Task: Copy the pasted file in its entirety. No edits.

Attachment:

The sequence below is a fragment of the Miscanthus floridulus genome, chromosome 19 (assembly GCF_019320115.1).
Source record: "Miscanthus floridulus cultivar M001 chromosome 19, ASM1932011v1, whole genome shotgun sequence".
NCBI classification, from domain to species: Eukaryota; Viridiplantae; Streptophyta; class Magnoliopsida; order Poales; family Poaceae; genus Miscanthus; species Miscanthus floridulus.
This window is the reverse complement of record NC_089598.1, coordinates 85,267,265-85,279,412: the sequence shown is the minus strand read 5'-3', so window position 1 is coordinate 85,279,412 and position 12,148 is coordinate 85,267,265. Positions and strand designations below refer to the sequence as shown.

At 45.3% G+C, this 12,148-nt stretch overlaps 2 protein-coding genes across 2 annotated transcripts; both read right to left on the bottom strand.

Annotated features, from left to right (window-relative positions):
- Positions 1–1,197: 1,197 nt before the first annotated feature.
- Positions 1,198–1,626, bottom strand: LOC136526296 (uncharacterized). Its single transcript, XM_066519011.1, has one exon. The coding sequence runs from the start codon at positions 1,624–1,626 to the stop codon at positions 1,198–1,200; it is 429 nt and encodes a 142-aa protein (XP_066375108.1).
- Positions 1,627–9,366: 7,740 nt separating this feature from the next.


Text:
The sequence below is a fragment of the Miscanthus floridulus genome, chromosome 19 (assembly GCF_019320115.1).
Source record: "Miscanthus floridulus cultivar M001 chromosome 19, ASM1932011v1, whole genome shotgun sequence".
NCBI classification, from domain to species: Eukaryota; Viridiplantae; Streptophyta; class Magnoliopsida; order Poales; family Poaceae; genus Miscanthus; species Miscanthus floridulus.
This window is the reverse complement of record NC_089598.1, coordinates 85,267,265-85,279,412: the sequence shown is the minus strand read 5'-3', so window position 1 is coordinate 85,279,412 and position 12,148 is coordinate 85,267,265. Positions and strand designations below refer to the sequence as shown.

At 45.3% G+C, this 12,148-nt stretch overlaps 2 protein-coding genes across 2 annotated transcripts; both read right to left on the bottom strand.

Annotated features, from left to right (window-relative positions):
- Positions 1–1,197: 1,197 nt before the first annotated feature.
- Positions 1,198–1,626, bottom strand: LOC136526296 (uncharacterized). Its single transcript, XM_066519011.1, has one exon. The coding sequence runs from the start codon at positions 1,624–1,626 to the stop codon at positions 1,198–1,200; it is 429 nt and encodes a 142-aa protein (XP_066375108.1).
- Positions 1,627–9,366: 7,740 nt separating this feature from the next.